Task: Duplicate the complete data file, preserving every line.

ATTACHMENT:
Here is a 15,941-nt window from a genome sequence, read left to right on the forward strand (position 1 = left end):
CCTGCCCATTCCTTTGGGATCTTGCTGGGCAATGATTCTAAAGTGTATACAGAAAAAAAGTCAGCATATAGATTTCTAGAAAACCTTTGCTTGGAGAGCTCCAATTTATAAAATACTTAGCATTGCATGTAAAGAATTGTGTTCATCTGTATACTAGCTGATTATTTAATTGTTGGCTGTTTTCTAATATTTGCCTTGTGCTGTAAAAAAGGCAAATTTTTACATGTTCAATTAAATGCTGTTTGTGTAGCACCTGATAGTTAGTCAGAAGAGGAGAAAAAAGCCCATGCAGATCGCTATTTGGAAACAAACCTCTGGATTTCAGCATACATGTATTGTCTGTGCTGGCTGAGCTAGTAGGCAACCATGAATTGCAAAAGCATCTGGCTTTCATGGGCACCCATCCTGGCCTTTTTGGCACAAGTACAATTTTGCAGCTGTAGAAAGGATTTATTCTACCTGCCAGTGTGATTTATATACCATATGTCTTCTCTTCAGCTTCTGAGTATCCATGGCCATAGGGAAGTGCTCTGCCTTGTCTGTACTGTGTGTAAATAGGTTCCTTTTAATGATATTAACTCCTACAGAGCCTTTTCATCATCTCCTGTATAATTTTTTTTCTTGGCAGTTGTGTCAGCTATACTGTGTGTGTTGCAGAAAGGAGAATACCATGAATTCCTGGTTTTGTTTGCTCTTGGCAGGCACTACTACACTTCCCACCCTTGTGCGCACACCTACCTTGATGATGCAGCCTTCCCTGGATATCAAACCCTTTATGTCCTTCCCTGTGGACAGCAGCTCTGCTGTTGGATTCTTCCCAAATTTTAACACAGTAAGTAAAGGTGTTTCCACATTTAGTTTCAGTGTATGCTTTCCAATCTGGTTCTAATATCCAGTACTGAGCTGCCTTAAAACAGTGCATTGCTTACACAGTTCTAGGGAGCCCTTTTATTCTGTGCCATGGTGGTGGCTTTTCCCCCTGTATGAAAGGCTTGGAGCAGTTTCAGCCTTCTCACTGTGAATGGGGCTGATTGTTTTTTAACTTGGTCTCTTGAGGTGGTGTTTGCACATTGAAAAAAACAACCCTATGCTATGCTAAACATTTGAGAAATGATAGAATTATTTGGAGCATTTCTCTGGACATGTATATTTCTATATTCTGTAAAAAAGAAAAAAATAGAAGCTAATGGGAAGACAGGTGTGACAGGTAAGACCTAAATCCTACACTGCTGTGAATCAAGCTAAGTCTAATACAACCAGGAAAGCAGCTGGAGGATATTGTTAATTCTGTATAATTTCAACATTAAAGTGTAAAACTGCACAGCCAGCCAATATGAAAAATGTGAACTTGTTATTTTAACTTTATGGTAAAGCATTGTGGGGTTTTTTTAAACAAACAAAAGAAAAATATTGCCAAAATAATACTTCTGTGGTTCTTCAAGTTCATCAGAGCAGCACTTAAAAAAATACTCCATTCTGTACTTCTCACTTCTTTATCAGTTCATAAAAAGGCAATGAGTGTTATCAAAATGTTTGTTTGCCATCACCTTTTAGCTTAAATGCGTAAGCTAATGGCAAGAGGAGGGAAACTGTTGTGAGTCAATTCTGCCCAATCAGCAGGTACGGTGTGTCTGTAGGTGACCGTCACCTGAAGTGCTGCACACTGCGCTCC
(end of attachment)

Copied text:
Here is a 15,941-nt window from a genome sequence, read left to right on the forward strand (position 1 = left end):
CCTGCCCATTCCTTTGGGATCTTGCTGGGCAATGATTCTAAAGTGTATACAGAAAAAAAGTCAGCATATAGATTTCTAGAAAACCTTTGCTTGGAGAGCTCCAATTTATAAAATACTTAGCATTGCATGTAAAGAATTGTGTTCATCTGTATACTAGCTGATTATTTAATTGTTGGCTGTTTTCTAATATTTGCCTTGTGCTGTAAAAAAGGCAAATTTTTACATGTTCAATTAAATGCTGTTTGTGTAGCACCTGATAGTTAGTCAGAAGAGGAGAAAAAAGCCCATGCAGATCGCTATTTGGAAACAAACCTCTGGATTTCAGCATACATGTATTGTCTGTGCTGGCTGAGCTAGTAGGCAACCATGAATTGCAAAAGCATCTGGCTTTCATGGGCACCCATCCTGGCCTTTTTGGCACAAGTACAATTTTGCAGCTGTAGAAAGGATTTATTCTACCTGCCAGTGTGATTTATATACCATATGTCTTCTCTTCAGCTTCTGAGTATCCATGGCCATAGGGAAGTGCTCTGCCTTGTCTGTACTGTGTGTAAATAGGTTCCTTTTAATGATATTAACTCCTACAGAGCCTTTTCATCATCTCCTGTATAATTTTTTTTCTTGGCAGTTGTGTCAGCTATACTGTGTGTGTTGCAGAAAGGAGAATACCATGAATTCCTGGTTTTGTTTGCTCTTGGCAGGCACTACTACACTTCCCACCCTTGTGCGCACACCTACCTTGATGATGCAGCCTTCCCTGGATATCAAACCCTTTATGTCCTTCCCTGTGGACAGCAGCTCTGCTGTTGGATTCTTCCCAAATTTTAACACAGTAAGTAAAGGTGTTTCCACATTTAGTTTCAGTGTATGCTTTCCAATCTGGTTCTAATATCCAGTACTGAGCTGCCTTAAAACAGTGCATTGCTTACACAGTTCTAGGGAGCCCTTTTATTCTGTGCCATGGTGGTGGCTTTTCCCCCTGTATGAAAGGCTTGGAGCAGTTTCAGCCTTCTCACTGTGAATGGGGCTGATTGTTTTTTAACTTGGTCTCTTGAGGTGGTGTTTGCACATTGAAAAAAACAACCCTATGCTATGCTAAACATTTGAGAAATGATAGAATTATTTGGAGCATTTCTCTGGACATGTATATTTCTATATTCTGTAAAAAAGAAAAAAATAGAAGCTAATGGGAAGACAGGTGTGACAGGTAAGACCTAAATCCTACACTGCTGTGAATCAAGCTAAGTCTAATACAACCAGGAAAGCAGCTGGAGGATATTGTTAATTCTGTATAATTTCAACATTAAAGTGTAAAACTGCACAGCCAGCCAATATGAAAAATGTGAACTTGTTATTTTAACTTTATGGTAAAGCATTGTGGGGTTTTTTTAAACAAACAAAAGAAAAATATTGCCAAAATAATACTTCTGTGGTTCTTCAAGTTCATCAGAGCAGCACTTAAAAAAATACTCCATTCTGTACTTCTCACTTCTTTATCAGTTCATAAAAAGGCAATGAGTGTTATCAAAATGTTTGTTTGCCATCACCTTTTAGCTTAAATGCGTAAGCTAATGGCAAGAGGAGGGAAACTGTTGTGAGTCAATTCTGCCCAATCAGCAGGTACGGTGTGTCTGTAGGTGACCGTCACCTGAAGTGCTGCACACTGCGCTCC